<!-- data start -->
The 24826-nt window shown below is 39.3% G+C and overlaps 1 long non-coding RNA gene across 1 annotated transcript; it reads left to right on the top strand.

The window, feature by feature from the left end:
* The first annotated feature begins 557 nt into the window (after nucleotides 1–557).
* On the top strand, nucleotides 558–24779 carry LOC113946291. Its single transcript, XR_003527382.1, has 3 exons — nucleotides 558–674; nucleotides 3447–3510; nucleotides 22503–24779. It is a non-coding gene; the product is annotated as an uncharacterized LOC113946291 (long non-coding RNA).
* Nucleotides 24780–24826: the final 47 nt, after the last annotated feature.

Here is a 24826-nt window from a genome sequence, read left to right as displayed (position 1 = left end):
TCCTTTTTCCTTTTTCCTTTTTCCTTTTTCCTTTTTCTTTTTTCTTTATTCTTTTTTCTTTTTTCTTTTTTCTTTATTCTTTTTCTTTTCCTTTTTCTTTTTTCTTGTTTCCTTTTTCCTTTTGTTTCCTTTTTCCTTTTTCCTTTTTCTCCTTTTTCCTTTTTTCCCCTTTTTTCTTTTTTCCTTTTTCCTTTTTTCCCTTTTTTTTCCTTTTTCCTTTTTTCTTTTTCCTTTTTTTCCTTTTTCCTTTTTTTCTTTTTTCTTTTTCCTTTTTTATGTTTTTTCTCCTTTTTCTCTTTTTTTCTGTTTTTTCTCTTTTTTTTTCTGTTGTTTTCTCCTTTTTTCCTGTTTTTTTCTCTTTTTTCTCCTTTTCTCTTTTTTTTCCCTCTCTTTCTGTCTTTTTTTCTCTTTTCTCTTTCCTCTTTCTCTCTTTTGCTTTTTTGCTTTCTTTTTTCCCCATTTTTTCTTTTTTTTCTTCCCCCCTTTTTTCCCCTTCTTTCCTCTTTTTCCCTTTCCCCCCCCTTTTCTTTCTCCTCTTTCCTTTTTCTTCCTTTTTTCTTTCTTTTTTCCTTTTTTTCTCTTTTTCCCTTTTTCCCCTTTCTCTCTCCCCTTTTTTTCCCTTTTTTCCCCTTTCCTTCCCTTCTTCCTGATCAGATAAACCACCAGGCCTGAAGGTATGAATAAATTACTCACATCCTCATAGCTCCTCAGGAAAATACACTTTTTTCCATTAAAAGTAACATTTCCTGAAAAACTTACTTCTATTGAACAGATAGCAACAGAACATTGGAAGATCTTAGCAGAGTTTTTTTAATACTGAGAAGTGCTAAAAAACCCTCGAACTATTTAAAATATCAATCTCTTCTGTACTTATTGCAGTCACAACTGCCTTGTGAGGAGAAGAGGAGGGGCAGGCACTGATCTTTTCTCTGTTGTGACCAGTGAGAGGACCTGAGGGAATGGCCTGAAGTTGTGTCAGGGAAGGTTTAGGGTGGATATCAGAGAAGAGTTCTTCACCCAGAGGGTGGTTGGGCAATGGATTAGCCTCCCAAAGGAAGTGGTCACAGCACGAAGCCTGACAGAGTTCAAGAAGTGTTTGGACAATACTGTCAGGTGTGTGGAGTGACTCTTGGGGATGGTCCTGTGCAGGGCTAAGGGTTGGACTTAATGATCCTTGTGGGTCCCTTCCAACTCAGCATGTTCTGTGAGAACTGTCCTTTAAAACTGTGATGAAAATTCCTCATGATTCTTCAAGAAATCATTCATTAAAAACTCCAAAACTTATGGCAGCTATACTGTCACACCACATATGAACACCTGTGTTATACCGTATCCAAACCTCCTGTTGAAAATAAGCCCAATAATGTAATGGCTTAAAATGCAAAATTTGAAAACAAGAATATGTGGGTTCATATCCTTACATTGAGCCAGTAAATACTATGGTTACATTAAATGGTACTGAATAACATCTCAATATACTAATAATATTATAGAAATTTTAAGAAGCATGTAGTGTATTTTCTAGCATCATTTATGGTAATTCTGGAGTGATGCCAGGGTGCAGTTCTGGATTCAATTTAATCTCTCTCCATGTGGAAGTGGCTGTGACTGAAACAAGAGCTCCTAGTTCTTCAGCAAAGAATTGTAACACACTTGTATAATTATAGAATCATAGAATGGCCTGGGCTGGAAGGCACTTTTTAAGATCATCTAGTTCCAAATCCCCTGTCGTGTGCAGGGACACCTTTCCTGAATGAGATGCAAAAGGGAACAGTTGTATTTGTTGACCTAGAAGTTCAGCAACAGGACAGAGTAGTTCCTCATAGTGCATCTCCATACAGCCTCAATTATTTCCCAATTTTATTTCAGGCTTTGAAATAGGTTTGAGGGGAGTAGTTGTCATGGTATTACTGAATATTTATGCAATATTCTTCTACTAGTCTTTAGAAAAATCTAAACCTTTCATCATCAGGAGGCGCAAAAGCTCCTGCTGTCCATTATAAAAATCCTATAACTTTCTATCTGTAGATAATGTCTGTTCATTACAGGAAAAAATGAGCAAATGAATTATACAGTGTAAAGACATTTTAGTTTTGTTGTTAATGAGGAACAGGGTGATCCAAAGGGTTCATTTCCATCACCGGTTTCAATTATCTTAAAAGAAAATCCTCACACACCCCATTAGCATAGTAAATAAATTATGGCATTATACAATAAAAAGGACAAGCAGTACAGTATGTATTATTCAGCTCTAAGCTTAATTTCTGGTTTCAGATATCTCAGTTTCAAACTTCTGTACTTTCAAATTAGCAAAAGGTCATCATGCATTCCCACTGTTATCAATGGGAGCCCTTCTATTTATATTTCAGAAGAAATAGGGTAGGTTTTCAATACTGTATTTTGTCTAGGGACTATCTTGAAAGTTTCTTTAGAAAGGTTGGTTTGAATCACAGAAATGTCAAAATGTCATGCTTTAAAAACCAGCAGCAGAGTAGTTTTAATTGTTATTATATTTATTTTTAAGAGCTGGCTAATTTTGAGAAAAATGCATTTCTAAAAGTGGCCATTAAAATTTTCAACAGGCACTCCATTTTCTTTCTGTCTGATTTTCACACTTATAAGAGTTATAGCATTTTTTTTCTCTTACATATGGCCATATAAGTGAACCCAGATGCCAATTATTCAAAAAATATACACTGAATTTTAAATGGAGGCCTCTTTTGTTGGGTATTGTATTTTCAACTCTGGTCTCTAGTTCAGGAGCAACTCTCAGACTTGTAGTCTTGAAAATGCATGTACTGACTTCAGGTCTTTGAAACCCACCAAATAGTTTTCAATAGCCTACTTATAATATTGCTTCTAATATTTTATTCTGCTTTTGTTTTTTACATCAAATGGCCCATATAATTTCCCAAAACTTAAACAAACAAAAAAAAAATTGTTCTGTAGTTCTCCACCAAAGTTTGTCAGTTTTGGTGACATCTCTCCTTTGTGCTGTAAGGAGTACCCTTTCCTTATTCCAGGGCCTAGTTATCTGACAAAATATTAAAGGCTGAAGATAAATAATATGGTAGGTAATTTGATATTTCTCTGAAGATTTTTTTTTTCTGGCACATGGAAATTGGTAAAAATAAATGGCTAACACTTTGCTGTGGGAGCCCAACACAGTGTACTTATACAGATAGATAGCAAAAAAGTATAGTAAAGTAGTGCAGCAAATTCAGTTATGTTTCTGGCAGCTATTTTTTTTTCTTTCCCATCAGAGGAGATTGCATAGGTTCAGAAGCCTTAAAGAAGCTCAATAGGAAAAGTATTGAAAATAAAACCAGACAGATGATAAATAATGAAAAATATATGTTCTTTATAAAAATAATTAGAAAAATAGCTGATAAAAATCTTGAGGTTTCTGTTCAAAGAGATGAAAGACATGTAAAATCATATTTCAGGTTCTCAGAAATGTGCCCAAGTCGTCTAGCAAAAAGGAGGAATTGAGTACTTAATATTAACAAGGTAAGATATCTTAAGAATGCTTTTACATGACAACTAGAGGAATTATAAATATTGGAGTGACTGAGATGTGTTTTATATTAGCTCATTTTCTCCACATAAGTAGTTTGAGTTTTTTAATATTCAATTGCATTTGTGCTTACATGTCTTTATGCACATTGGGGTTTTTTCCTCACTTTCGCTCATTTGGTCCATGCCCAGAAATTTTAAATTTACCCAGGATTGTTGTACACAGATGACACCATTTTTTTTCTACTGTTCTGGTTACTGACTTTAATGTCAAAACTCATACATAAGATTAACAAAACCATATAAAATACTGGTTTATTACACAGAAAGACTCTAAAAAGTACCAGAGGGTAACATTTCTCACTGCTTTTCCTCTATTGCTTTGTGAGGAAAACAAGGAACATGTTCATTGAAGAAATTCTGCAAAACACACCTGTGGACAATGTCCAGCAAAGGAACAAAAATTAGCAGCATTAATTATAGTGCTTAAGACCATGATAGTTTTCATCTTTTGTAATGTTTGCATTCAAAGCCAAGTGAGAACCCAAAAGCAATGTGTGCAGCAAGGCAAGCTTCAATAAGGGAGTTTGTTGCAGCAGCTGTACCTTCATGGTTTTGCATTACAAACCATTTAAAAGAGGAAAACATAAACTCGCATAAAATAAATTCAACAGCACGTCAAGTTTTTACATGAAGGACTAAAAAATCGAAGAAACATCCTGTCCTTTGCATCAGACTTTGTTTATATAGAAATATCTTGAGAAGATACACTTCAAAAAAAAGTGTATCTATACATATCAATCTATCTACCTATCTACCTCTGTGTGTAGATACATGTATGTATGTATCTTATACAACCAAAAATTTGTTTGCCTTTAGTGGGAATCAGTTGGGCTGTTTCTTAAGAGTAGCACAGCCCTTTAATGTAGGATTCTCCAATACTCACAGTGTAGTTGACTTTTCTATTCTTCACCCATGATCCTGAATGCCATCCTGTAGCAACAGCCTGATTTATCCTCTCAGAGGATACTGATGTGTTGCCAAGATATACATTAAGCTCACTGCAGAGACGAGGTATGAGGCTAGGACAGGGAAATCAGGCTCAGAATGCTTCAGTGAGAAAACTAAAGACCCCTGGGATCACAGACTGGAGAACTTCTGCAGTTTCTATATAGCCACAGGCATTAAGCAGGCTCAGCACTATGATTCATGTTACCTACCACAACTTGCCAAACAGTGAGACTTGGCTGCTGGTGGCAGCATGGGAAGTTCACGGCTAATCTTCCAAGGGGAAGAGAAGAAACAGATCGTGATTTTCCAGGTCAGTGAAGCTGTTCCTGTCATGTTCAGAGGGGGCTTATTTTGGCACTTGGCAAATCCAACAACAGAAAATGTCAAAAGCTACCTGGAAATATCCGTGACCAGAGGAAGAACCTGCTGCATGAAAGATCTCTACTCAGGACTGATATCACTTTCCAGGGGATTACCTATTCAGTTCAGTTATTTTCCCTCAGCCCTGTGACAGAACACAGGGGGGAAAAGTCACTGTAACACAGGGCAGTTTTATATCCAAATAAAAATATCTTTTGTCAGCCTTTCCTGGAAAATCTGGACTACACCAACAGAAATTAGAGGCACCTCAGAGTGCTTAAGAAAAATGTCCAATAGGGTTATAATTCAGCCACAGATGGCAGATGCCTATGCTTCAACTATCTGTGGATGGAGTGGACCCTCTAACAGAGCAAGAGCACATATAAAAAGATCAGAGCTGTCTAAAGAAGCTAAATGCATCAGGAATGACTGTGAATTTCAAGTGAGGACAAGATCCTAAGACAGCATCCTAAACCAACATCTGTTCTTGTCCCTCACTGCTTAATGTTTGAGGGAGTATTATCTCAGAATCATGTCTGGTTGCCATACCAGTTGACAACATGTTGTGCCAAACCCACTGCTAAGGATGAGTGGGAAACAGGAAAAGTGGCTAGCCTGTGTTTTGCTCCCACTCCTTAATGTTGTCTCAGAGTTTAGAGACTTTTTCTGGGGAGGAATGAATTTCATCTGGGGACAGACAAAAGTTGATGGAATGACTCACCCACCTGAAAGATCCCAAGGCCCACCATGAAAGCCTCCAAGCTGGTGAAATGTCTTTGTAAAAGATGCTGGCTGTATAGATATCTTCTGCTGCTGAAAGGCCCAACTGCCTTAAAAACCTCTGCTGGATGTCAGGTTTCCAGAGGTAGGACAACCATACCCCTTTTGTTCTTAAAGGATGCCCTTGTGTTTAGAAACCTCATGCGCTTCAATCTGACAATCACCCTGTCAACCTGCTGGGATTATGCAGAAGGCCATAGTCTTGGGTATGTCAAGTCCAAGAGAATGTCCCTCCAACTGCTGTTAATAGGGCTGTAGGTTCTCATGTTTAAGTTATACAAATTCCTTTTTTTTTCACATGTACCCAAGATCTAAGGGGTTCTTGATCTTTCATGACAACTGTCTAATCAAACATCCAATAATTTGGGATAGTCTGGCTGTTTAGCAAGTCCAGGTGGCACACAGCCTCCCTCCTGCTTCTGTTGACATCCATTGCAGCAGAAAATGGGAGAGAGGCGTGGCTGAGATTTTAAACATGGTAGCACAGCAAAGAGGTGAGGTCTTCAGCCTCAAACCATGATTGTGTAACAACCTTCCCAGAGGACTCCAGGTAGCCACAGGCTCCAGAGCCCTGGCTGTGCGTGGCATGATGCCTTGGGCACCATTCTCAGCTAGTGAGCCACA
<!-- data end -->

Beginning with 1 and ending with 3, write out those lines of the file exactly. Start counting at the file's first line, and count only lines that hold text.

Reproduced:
The 24826-nt window shown below is 39.3% G+C and overlaps 1 long non-coding RNA gene across 1 annotated transcript; it reads left to right on the top strand.

The window, feature by feature from the left end:
* The first annotated feature begins 557 nt into the window (after nucleotides 1–557).